The United States has blocked an Inter-American Development Bank loan to Guyana for a key rice-growing project, but U.S. officials denied charges that the action was prompted by political opposition to the country's leftist government.

Guyana is seeking two loans totaling $37.8 million to finance the second stage of the project--construction of secondary canals and drainage systems that Guyanese officials hope will increase rice exports and raise the standard of living in the South American country.

At the meeting yesterday of the bank's 12 executive directors, the United States cast the only vote against the first loan for $10 million, from what is known as the bank's "soft-loan window."

The United States has veto power over the soft-loan window because these loans given on easy terms must be approved by two-thirds of the voting power of the bank's 43 member countries, represented by the 12 executive directors. The United States owns 34 percent of the bank's shares and therefore can block a two-thirds majority.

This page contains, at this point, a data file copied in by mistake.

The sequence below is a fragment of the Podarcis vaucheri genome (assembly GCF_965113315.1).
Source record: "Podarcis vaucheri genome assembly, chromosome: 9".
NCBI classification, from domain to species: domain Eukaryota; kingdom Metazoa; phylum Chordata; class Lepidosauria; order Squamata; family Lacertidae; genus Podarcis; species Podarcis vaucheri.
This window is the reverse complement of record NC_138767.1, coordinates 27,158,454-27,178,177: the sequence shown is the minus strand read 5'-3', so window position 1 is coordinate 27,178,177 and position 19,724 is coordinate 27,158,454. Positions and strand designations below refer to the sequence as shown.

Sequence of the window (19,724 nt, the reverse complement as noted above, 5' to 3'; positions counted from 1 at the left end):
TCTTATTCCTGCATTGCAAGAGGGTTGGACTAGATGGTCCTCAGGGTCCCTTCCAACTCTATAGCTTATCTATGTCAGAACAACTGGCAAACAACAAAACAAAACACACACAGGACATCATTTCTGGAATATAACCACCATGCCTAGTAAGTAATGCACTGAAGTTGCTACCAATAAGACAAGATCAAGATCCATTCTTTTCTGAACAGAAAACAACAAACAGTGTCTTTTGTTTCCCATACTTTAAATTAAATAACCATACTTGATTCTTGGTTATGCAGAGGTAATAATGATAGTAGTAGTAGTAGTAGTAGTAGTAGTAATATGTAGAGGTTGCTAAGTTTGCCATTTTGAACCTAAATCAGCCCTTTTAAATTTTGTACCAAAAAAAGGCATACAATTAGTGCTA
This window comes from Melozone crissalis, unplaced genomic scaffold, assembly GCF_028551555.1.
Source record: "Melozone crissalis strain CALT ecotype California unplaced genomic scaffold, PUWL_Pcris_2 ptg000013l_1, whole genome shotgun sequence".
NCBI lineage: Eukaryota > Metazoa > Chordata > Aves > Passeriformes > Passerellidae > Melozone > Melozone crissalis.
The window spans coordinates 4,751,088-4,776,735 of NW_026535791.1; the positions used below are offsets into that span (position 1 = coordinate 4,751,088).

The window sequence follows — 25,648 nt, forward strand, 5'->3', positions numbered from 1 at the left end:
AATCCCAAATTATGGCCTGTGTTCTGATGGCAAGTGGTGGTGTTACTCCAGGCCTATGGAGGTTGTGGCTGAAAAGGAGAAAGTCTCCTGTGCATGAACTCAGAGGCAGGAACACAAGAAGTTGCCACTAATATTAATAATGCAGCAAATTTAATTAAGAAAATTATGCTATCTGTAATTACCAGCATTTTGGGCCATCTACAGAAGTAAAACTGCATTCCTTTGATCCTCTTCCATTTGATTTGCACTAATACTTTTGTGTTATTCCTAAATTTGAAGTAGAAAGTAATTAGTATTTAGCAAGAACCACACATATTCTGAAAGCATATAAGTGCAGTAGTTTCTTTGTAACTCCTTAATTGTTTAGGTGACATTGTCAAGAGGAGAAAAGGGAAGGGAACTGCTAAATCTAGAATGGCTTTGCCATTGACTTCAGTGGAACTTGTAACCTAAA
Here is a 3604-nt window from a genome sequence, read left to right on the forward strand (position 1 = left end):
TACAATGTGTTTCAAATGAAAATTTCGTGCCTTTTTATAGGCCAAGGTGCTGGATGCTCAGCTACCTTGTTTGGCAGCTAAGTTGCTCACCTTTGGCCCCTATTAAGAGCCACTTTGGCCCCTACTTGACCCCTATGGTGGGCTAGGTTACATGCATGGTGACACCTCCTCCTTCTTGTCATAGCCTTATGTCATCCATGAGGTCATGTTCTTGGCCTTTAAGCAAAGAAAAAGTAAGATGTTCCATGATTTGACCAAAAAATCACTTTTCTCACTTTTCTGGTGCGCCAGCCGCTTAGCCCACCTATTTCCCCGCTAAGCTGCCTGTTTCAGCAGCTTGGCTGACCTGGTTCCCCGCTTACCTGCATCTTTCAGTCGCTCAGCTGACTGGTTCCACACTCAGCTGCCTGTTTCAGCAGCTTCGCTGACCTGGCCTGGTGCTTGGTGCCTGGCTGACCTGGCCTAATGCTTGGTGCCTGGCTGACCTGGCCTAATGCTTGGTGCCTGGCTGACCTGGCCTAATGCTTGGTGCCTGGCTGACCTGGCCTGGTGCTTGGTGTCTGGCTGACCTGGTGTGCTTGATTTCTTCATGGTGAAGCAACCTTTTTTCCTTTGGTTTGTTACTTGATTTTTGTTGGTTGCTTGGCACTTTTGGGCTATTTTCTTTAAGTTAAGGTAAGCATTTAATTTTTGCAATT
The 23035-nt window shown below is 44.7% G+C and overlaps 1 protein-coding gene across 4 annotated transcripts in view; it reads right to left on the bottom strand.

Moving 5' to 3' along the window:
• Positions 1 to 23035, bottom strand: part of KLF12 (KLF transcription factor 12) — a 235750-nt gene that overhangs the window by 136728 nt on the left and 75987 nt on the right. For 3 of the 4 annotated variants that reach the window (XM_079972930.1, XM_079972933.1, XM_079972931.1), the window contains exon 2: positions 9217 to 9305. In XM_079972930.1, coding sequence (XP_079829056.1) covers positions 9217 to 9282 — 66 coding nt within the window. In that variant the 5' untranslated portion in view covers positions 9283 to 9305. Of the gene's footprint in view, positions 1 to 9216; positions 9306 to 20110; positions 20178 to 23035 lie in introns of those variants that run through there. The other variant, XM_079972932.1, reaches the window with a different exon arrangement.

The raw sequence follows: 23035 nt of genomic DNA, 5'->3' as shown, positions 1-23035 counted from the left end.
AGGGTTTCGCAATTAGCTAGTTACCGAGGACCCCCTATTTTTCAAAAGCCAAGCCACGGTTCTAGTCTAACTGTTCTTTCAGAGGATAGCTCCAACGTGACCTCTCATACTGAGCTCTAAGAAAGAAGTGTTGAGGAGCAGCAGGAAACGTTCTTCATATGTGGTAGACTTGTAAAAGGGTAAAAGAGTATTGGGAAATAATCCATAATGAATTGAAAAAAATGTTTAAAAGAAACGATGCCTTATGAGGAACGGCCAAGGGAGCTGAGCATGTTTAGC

Two weeks ago, Guyana charged that the United States intended to block the loan for political reasons. Yesterday, a spokesman for the Guyanese government, John Gelinas, reiterated the charges and warned that a delay in the second phase would threaten the project.

Treasury Department officials, who set U.S. policy at the bank, yesterday denied that politics was involved. The United States voted against the loan because it believed Guyana's rice-growing programs had too many government pricing regulations thattive to work, Treasury officials said.

In the past, Guyana, a former British colony, has criticized U.S. political and economic policies.

After the vote, Joseph Tyndall, the alternate for the executive director for the Caribbean, requested that the second loan request and a $1 million grant for technical assistance--which also requires two-thirds approval--be withdrawn.

The total cost for the second he project is $49 million--$37.8 million in loans and $11.2 million in local contribution. The first stage of the project--construction of the primary canals--cost $49.5 million and was financed totally through soft loans, bank officials said. It is expected to be completed within the next two weeks.

In the meantime, Tyndall said, the Guyanese government must decide what to do about the financing. One option is to apply for financing under an ordinary capital loan, which carries a much higher interest rate but only requires a simple majority vote for approval.